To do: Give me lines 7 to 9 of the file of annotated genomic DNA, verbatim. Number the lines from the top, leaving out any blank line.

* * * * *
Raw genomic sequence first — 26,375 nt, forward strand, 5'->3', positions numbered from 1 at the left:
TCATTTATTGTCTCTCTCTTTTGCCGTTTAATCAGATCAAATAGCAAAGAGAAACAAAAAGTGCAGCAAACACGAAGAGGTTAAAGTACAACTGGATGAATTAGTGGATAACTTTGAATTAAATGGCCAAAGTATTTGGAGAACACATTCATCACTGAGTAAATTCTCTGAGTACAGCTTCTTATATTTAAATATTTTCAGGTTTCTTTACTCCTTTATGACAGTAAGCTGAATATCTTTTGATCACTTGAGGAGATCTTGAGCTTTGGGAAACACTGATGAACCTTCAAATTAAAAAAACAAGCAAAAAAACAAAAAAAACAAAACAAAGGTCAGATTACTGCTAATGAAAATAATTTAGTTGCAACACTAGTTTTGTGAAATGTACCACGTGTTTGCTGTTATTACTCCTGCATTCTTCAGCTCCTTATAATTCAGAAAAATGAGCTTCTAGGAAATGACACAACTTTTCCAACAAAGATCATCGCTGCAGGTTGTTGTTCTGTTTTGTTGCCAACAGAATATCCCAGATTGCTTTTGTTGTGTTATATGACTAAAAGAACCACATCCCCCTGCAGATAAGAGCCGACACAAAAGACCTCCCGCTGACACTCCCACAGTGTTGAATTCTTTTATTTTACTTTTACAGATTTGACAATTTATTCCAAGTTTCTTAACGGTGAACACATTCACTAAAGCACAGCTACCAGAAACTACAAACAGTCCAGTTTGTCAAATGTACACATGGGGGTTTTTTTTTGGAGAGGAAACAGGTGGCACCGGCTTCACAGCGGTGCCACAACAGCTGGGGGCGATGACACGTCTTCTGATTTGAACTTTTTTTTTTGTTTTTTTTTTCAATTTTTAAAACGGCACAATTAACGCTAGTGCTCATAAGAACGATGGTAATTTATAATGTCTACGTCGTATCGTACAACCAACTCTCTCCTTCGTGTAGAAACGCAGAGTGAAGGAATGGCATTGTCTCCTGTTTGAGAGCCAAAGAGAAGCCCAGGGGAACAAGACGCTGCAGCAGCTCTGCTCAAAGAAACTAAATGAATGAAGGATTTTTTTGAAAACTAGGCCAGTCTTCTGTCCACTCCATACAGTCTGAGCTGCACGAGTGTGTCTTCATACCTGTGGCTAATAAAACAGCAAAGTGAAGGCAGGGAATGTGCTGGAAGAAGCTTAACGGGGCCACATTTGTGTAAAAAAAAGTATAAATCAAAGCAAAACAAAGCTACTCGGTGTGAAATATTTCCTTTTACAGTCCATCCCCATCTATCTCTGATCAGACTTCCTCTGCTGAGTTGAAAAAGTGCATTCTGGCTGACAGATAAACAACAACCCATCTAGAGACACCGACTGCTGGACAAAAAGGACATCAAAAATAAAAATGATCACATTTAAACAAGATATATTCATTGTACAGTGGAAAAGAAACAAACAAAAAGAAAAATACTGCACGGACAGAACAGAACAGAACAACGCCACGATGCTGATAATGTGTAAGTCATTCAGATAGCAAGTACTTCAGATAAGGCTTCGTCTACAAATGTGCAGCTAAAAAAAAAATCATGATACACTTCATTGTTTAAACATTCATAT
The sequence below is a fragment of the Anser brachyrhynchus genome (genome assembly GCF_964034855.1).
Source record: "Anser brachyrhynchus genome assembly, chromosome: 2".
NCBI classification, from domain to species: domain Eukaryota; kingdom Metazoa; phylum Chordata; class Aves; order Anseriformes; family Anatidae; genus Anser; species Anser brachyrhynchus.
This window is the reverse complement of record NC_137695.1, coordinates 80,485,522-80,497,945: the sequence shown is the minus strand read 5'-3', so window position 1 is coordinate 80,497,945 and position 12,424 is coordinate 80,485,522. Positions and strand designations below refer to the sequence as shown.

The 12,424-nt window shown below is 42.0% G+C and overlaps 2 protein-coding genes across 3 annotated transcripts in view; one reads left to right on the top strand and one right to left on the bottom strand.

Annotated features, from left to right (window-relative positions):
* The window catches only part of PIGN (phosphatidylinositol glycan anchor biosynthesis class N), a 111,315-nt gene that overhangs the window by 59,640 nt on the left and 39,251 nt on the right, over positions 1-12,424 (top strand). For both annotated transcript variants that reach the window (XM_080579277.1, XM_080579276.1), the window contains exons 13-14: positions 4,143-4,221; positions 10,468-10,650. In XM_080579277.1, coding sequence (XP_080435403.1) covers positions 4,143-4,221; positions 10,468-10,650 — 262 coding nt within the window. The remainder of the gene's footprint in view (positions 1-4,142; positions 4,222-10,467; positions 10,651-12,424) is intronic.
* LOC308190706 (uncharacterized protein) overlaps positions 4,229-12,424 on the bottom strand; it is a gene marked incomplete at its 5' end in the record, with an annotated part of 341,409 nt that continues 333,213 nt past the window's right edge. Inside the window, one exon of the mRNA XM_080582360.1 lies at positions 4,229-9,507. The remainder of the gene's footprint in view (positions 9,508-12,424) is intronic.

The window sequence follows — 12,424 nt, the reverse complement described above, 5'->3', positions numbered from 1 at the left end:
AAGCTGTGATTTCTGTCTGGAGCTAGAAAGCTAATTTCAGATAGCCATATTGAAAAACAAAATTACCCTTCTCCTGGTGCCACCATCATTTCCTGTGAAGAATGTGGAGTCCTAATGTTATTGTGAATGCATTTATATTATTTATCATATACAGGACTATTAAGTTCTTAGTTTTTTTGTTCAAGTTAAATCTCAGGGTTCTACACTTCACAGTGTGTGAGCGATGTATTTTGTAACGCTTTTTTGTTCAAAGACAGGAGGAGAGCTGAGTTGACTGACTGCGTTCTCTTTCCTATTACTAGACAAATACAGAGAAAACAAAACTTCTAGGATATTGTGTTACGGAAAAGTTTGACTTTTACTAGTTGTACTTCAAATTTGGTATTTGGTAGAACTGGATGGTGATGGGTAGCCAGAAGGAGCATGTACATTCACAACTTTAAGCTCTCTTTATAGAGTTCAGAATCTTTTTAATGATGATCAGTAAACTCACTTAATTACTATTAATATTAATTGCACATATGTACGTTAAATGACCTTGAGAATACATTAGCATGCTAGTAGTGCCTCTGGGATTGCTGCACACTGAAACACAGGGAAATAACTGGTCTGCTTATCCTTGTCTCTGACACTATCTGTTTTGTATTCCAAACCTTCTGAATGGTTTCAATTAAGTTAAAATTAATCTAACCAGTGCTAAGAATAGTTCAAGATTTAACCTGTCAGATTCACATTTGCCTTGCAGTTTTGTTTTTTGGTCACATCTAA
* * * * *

The 12,424-nt window shown below is 42.0% G+C and overlaps 2 protein-coding genes across 3 annotated transcripts in view; one reads left to right on the top strand and one right to left on the bottom strand.

Annotated features, from left to right (window-relative positions):
* The window catches only part of PIGN (phosphatidylinositol glycan anchor biosynthesis class N), a 111,315-nt gene that overhangs the window by 59,640 nt on the left and 39,251 nt on the right, over positions 1-12,424 (top strand). For both annotated transcript variants that reach the window (XM_080579277.1, XM_080579276.1), the window contains exons 13-14: positions 4,143-4,221; positions 10,468-10,650. In XM_080579277.1, coding sequence (XP_080435403.1) covers positions 4,143-4,221; positions 10,468-10,650 — 262 coding nt within the window. The remainder of the gene's footprint in view (positions 1-4,142; positions 4,222-10,467; positions 10,651-12,424) is intronic.